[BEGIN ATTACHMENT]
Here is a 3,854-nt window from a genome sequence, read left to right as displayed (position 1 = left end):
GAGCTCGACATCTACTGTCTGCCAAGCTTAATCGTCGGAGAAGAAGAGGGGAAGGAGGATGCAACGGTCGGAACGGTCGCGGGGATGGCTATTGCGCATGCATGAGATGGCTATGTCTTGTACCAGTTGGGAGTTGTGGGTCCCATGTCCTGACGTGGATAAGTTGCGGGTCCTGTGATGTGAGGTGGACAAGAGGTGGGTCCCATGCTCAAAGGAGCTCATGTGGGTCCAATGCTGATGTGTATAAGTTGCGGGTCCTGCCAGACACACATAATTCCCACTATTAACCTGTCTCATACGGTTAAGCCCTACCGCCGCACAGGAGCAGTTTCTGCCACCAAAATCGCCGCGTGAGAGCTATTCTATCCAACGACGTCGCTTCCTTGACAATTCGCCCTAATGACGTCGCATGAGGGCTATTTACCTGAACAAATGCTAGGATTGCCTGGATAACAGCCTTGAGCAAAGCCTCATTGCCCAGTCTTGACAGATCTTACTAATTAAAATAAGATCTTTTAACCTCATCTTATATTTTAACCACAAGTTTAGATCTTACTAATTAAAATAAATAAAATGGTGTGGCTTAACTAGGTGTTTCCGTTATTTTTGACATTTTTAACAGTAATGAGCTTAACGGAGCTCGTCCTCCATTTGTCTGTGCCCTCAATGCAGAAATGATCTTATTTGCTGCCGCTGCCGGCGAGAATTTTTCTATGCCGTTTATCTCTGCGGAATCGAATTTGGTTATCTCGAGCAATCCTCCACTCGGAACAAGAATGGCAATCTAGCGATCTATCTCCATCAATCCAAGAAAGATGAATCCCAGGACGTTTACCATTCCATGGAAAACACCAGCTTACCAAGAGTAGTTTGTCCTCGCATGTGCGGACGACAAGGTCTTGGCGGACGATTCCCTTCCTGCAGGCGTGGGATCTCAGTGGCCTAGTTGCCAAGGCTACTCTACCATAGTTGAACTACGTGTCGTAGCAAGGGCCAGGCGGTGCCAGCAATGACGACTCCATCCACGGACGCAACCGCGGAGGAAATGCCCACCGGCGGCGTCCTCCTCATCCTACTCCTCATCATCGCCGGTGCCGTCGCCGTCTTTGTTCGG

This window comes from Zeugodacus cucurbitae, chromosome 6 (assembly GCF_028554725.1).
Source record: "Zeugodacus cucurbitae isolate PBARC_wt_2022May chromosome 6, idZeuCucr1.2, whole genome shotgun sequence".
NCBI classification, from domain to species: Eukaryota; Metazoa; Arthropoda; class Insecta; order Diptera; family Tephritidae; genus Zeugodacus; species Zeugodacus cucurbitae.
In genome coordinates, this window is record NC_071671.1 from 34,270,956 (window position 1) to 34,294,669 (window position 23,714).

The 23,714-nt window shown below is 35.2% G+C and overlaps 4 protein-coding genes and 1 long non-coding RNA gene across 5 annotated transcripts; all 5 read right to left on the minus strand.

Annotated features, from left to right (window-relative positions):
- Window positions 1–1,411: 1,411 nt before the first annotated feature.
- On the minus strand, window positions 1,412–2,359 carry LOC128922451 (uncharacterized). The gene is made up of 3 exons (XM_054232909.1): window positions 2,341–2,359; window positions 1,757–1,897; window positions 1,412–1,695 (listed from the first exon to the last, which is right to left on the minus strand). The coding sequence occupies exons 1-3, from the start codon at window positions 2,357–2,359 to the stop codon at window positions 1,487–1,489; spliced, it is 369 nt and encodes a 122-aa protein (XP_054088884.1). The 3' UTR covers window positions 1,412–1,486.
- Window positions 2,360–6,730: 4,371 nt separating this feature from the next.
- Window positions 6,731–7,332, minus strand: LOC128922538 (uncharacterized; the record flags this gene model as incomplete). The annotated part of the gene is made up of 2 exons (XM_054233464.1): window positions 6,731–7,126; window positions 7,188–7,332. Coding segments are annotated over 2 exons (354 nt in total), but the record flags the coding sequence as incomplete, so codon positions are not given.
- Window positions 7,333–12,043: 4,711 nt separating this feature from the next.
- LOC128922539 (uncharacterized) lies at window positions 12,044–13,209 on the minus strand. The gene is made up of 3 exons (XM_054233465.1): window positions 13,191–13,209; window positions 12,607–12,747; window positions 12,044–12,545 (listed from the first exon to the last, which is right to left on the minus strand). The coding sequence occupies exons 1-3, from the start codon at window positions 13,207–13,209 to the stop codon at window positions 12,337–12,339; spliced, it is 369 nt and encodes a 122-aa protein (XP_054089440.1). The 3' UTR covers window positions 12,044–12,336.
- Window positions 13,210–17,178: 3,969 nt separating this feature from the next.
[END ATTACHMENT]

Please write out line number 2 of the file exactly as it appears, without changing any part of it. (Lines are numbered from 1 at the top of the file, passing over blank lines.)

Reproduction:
GAGCTCGACATCTACTGTCTGCCAAGCTTAATCGTCGGAGAAGAAGAGGGGAAGGAGGATGCAACGGTCGGAACGGTCGCGGGGATGGCTATTGCGCATGCATGAGATGGCTATGTCTTGTACCAGTTGGGAGTTGTGGGTCCCATGTCCTGACGTGGATAAGTTGCGGGTCCTGTGATGTGAGGTGGACAAGAGGTGGGTCCCATGCTCAAAGGAGCTCATGTGGGTCCAATGCTGATGTGTATAAGTTGCGGGTCCTGCCAGACACACATAATTCCCACTATTAACCTGTCTCATACGGTTAAGCCCTACCGCCGCACAGGAGCAGTTTCTGCCACCAAAATCGCCGCGTGAGAGCTATTCTATCCAACGACGTCGCTTCCTTGACAATTCGCCCTAATGACGTCGCATGAGGGCTATTTACCTGAACAAATGCTAGGATTGCCTGGATAACAGCCTTGAGCAAAGCCTCATTGCCCAGTCTTGACAGATCTTACTAATTAAAATAAGATCTTTTAACCTCATCTTATATTTTAACCACAAGTTTAGATCTTACTAATTAAAATAAATAAAATGGTGTGGCTTAACTAGGTGTTTCCGTTATTTTTGACATTTTTAACAGTAATGAGCTTAACGGAGCTCGTCCTCCATTTGTCTGTGCCCTCAATGCAGAAATGATCTTATTTGCTGCCGCTGCCGGCGAGAATTTTTCTATGCCGTTTATCTCTGCGGAATCGAATTTGGTTATCTCGAGCAATCCTCCACTCGGAACAAGAATGGCAATCTAGCGATCTATCTCCATCAATCCAAGAAAGATGAATCCCAGGACGTTTACCATTCCATGGAAAACACCAGCTTACCAAGAGTAGTTTGTCCTCGCATGTGCGGACGACAAGGTCTTGGCGGACGATTCCCTTCCTGCAGGCGTGGGATCTCAGTGGCCTAGTTGCCAAGGCTACTCTACCATAGTTGAACTACGTGTCGTAGCAAGGGCCAGGCGGTGCCAGCAATGACGACTCCATCCACGGACGCAACCGCGGAGGAAATGCCCACCGGCGGCGTCCTCCTCATCCTACTCCTCATCATCGCCGGTGCCGTCGCCGTCTTTGTTCGG